Squeezed into just 200 hectares of space, Monaco makes for a compact yet fulfilling visit. Known for its extraordinary wealth, stunning coastline, and range of nightlife options, the Mediterranean sovereign principality is also home to a surprising number of fascinating historic sites. Here’s our pick of 5 which make for worthwhile viewing.
The Palace of Monaco began as a medieval fortress, undergoing centuries of conflict and attack before becoming a royal palace.
Today, visitors to the Palace of Monaco can tour the site, including the state apartments and several museums. Particular highlights include its incredible frescos, the royal courtyard and the Mirror Gallery. Much of the Palace of Monaco has echoes of Versailles, making it an especially beautiful palace. There is also a museum of antique cars and a museum of Napoleonic souvenirs.
One of Monaco’s most famous landmarks, Monte Carlo Casino is both a playhouse of the wealthy, common James Bond location, and tourist attraction. It opened in 1863 with the aim of generating revenue to save the House of Grimaldi from bankruptcy. This is maintained today: citizens of Monaco are forbidden from entering the gaming rooms, so as to ensure that money doesn’t leave the Principality of Monaco.
Originally boasting a ‘seaside’ façade, the casino was later renovated and now features dazzling interiors and exteriors which make it a worthwhile attraction.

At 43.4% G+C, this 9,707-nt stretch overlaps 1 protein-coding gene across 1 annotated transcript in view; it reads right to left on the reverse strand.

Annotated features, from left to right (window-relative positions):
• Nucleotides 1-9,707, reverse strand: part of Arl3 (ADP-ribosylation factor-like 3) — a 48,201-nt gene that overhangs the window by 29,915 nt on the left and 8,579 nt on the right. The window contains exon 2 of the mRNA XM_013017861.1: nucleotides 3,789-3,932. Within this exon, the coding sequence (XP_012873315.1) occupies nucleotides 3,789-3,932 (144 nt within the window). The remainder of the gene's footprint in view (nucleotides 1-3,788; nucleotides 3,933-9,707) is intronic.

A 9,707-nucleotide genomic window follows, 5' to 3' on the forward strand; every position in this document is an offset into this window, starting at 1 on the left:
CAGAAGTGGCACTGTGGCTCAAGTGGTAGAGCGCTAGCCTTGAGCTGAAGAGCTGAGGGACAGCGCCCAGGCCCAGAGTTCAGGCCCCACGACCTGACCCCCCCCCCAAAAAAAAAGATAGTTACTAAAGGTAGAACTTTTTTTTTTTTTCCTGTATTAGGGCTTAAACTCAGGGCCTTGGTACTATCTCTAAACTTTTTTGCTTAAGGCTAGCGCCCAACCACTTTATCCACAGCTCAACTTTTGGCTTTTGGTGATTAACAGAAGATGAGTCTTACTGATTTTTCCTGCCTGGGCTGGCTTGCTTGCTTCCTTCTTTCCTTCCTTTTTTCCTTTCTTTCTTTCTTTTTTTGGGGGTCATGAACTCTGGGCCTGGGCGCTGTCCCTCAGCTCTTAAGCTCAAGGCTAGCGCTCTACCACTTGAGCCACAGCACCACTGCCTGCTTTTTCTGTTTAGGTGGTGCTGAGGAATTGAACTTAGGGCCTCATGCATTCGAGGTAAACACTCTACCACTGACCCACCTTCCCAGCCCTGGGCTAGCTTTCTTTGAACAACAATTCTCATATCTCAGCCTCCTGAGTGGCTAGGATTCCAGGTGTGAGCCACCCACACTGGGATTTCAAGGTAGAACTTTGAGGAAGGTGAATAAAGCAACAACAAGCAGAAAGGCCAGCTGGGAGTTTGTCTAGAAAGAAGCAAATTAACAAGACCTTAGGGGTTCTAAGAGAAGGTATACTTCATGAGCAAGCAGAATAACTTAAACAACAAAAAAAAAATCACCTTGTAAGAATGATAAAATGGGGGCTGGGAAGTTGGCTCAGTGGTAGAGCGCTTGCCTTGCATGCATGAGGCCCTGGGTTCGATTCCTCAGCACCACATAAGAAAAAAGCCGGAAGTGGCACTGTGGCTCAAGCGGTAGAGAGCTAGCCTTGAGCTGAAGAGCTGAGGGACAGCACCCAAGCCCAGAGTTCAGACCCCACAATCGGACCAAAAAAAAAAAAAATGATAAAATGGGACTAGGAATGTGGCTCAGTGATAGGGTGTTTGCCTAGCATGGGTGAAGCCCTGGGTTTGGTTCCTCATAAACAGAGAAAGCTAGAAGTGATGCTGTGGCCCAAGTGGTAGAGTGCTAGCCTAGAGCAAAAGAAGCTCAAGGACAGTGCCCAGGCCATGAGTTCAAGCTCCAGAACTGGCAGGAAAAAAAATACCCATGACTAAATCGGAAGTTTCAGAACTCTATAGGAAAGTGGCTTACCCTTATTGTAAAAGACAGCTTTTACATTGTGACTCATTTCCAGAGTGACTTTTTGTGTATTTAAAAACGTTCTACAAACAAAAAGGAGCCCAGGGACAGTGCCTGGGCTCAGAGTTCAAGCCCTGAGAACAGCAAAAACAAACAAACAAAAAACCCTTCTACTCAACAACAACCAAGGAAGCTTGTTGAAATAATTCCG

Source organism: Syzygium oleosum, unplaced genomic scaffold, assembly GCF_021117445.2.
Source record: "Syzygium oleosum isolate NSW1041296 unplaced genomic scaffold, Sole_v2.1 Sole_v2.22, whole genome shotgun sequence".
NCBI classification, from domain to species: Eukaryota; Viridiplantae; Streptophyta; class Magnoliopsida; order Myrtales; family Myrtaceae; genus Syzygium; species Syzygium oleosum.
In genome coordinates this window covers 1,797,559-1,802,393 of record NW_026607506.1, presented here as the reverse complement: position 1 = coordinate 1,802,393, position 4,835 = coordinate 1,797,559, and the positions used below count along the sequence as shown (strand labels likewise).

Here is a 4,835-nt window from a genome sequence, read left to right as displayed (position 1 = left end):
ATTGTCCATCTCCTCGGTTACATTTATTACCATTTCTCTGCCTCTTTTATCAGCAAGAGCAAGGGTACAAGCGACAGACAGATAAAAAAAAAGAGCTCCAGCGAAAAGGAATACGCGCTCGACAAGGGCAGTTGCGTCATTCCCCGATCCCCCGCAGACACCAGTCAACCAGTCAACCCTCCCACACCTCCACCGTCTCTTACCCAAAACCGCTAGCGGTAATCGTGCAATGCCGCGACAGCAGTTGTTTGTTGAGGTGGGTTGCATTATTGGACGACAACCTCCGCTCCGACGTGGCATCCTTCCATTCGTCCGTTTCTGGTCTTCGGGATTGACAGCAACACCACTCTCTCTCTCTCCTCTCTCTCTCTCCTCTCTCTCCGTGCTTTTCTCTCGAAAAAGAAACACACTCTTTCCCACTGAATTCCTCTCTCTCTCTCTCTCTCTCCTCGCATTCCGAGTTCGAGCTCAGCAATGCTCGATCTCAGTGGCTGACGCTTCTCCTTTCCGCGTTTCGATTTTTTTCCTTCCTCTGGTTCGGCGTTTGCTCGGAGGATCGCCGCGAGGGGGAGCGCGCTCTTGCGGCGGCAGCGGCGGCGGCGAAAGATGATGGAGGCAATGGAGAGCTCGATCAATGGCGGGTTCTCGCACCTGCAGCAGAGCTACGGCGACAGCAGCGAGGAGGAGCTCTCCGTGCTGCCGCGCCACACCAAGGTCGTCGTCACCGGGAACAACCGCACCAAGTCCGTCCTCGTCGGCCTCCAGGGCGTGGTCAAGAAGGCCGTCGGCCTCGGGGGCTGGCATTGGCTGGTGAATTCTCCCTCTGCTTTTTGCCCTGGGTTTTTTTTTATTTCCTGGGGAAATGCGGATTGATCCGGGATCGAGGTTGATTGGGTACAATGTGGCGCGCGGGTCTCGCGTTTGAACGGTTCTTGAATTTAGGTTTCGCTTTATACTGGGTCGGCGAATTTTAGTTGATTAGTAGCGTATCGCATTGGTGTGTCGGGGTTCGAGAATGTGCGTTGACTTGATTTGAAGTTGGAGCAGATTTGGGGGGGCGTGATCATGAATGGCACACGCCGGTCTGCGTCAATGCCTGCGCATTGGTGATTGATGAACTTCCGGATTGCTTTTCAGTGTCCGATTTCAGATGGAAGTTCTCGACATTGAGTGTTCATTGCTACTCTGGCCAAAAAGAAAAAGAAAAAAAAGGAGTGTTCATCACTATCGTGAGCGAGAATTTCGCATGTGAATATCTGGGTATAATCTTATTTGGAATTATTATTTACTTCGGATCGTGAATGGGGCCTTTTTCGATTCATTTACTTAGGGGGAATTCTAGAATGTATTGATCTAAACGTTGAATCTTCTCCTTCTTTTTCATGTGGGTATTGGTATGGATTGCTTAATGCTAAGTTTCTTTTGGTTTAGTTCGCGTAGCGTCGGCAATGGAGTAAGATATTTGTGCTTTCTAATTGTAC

Located on the Rock of Monaco in the old town, the Roman-Byzantine style Saint Nicholas Cathedral is the main church of the Monegasque Archdiocese and an important symbol of Monaco’s identity, history, and faith.
Construction started in 1875 and took over 25 years to complete, with it being consecrated in 1911. It was finally consecrated in 1911. Originally, a chapel which dated to the 13th century was built where the cathedral is now situated, and visitors can still view the 16th century altarpiece of Saint Nicholas that survived.
The Baroque Revival style Oceanographic Museum towers over the sheer cliff face of the sea at a height of 279 feet. Inaugurated in 1910, it took 11 years to build, and used 100,000 tons of stone from La Turbie.
The museum has a huge collection of ocean-related exhibitions as well as animals such as starfish, seahorses, turtles, jellyfish, crabs, lobsters, rays, sharks, sea urchins, sea cucumbers, eels, and cuttlefish. It also houses model ships, sea animal skeletons, tools, and weapons.
Built at the beginning at the 18th century and destroyed in 1944, Fort Antoine is now an open air theatre. It was rebuilt under the initiative of HRH Prince Rainer III in 1953. Its military architecture, watchtower, and quiet which can be found there make it an attraction that is a little off the beaten track, but certainly worthwhile.
There are nods to the military architecture, with a pyramid of cannonballs arranged in the middle of the stage, and the former defences of the fort being emphasised by the pittosporum hedges which serve as protection where there is no parapet.